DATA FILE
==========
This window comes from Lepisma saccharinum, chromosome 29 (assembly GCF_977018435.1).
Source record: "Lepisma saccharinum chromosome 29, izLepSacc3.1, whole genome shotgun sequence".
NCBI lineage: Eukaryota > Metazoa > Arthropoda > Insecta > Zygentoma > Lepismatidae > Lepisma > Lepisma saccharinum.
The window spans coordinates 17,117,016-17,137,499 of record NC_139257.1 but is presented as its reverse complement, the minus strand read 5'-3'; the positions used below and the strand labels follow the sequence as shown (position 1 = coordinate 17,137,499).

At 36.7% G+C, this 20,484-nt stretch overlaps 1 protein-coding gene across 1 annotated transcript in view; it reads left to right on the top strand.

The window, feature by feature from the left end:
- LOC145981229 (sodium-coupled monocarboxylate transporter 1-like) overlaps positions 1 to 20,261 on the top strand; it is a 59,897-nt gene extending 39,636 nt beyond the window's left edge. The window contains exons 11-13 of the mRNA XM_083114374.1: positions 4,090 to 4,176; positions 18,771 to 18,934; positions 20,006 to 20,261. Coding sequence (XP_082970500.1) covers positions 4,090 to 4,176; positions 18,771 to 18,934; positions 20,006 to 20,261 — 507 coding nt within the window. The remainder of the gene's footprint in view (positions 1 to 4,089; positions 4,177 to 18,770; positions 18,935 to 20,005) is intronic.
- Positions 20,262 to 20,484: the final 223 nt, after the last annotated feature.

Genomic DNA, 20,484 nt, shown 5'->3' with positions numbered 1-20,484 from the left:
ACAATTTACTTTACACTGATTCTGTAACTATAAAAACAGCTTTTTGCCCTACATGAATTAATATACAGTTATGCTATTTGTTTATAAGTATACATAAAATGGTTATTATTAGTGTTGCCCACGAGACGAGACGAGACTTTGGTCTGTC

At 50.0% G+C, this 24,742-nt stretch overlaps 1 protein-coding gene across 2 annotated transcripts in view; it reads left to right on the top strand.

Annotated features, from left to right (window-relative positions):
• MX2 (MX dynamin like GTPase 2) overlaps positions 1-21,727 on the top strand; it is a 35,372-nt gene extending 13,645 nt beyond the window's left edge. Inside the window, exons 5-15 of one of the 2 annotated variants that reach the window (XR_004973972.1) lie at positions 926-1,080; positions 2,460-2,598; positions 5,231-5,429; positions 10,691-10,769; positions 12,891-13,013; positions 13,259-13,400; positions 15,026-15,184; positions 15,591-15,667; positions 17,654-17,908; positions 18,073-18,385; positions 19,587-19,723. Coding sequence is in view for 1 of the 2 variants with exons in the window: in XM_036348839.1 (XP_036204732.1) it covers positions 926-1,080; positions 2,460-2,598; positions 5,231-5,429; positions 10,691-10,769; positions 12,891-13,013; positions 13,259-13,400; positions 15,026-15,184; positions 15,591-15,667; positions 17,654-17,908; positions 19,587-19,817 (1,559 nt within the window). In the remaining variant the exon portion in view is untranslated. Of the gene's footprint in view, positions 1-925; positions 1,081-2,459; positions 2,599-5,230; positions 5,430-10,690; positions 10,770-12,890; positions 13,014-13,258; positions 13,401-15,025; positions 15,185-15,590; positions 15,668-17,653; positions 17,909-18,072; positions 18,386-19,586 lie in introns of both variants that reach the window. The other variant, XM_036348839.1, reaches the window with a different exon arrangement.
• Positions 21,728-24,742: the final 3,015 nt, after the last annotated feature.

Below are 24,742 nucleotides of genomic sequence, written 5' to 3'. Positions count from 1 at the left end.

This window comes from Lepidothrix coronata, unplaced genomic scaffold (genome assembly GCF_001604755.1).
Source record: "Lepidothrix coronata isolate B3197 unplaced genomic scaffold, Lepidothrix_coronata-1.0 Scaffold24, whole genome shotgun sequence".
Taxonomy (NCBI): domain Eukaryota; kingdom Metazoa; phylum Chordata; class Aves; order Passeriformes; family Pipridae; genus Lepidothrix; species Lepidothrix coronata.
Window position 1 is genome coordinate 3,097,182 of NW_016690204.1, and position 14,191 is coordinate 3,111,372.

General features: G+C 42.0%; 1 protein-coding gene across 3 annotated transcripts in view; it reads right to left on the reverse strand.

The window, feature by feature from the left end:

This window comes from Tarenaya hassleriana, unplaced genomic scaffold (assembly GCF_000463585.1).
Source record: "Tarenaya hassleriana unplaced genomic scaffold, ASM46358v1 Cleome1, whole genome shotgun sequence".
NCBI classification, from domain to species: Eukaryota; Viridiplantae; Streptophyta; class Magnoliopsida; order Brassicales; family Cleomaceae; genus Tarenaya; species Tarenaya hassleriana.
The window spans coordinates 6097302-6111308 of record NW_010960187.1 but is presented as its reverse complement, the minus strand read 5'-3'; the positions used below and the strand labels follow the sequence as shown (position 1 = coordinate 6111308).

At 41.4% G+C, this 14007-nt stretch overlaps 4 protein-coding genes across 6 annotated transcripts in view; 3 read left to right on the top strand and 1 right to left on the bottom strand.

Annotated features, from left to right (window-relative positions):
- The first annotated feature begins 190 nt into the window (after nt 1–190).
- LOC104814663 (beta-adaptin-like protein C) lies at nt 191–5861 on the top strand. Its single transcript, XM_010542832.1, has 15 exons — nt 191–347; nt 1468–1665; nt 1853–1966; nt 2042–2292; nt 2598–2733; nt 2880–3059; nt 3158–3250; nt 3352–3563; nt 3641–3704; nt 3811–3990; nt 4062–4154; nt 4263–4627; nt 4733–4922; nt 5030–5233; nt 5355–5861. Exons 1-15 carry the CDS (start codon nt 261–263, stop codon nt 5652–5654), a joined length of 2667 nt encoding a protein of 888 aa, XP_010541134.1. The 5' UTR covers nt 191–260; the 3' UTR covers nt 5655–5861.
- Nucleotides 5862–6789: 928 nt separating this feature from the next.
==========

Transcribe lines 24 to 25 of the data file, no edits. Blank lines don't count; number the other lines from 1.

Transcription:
NCBI classification, from domain to species: Eukaryota; Viridiplantae; Streptophyta; class Magnoliopsida; order Brassicales; family Cleomaceae; genus Tarenaya; species Tarenaya hassleriana.
The window spans coordinates 6097302-6111308 of record NW_010960187.1 but is presented as its reverse complement, the minus strand read 5'-3'; the positions used below and the strand labels follow the sequence as shown (position 1 = coordinate 6111308).